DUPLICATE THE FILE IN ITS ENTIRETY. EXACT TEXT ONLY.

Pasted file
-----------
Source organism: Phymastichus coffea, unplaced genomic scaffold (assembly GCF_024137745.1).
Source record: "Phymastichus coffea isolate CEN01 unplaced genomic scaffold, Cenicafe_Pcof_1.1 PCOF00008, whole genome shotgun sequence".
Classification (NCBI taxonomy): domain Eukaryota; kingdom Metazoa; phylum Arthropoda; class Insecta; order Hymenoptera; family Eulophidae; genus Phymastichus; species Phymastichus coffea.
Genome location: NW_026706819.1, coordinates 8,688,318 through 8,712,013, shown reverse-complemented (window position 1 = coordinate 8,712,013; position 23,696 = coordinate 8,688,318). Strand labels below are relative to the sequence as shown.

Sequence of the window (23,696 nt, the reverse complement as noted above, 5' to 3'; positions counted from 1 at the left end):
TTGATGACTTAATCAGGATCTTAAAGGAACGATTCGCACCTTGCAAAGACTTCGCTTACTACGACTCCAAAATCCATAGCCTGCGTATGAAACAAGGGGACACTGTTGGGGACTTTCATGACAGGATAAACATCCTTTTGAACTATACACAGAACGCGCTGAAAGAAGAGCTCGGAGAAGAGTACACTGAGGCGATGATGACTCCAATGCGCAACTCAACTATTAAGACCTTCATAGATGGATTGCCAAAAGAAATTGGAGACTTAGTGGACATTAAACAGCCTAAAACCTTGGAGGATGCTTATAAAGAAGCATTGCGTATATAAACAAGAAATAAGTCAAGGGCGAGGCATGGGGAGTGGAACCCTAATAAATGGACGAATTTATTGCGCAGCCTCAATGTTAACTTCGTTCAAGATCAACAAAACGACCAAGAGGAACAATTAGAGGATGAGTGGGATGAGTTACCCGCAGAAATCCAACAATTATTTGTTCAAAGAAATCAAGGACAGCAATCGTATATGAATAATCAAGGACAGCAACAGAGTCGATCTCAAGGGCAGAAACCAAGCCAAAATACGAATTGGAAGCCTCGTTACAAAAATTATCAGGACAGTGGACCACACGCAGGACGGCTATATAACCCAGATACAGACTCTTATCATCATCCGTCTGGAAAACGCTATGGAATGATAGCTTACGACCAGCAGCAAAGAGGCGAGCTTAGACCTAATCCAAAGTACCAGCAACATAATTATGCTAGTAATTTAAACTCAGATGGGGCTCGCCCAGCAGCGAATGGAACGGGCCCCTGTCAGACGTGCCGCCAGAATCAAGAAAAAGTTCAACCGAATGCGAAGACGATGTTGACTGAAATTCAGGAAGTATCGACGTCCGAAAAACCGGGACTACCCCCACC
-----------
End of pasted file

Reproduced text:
Source organism: Phymastichus coffea, unplaced genomic scaffold (assembly GCF_024137745.1).
Source record: "Phymastichus coffea isolate CEN01 unplaced genomic scaffold, Cenicafe_Pcof_1.1 PCOF00008, whole genome shotgun sequence".
Classification (NCBI taxonomy): domain Eukaryota; kingdom Metazoa; phylum Arthropoda; class Insecta; order Hymenoptera; family Eulophidae; genus Phymastichus; species Phymastichus coffea.
Genome location: NW_026706819.1, coordinates 8,688,318 through 8,712,013, shown reverse-complemented (window position 1 = coordinate 8,712,013; position 23,696 = coordinate 8,688,318). Strand labels below are relative to the sequence as shown.

Sequence of the window (23,696 nt, the reverse complement as noted above, 5' to 3'; positions counted from 1 at the left end):
TTGATGACTTAATCAGGATCTTAAAGGAACGATTCGCACCTTGCAAAGACTTCGCTTACTACGACTCCAAAATCCATAGCCTGCGTATGAAACAAGGGGACACTGTTGGGGACTTTCATGACAGGATAAACATCCTTTTGAACTATACACAGAACGCGCTGAAAGAAGAGCTCGGAGAAGAGTACACTGAGGCGATGATGACTCCAATGCGCAACTCAACTATTAAGACCTTCATAGATGGATTGCCAAAAGAAATTGGAGACTTAGTGGACATTAAACAGCCTAAAACCTTGGAGGATGCTTATAAAGAAGCATTGCGTATATAAACAAGAAATAAGTCAAGGGCGAGGCATGGGGAGTGGAACCCTAATAAATGGACGAATTTATTGCGCAGCCTCAATGTTAACTTCGTTCAAGATCAACAAAACGACCAAGAGGAACAATTAGAGGATGAGTGGGATGAGTTACCCGCAGAAATCCAACAATTATTTGTTCAAAGAAATCAAGGACAGCAATCGTATATGAATAATCAAGGACAGCAACAGAGTCGATCTCAAGGGCAGAAACCAAGCCAAAATACGAATTGGAAGCCTCGTTACAAAAATTATCAGGACAGTGGACCACACGCAGGACGGCTATATAACCCAGATACAGACTCTTATCATCATCCGTCTGGAAAACGCTATGGAATGATAGCTTACGACCAGCAGCAAAGAGGCGAGCTTAGACCTAATCCAAAGTACCAGCAACATAATTATGCTAGTAATTTAAACTCAGATGGGGCTCGCCCAGCAGCGAATGGAACGGGCCCCTGTCAGACGTGCCGCCAGAATCAAGAAAAAGTTCAACCGAATGCGAAGACGATGTTGACTGAAATTCAGGAAGTATCGACGTCCGAAAAACCGGGACTACCCCCACC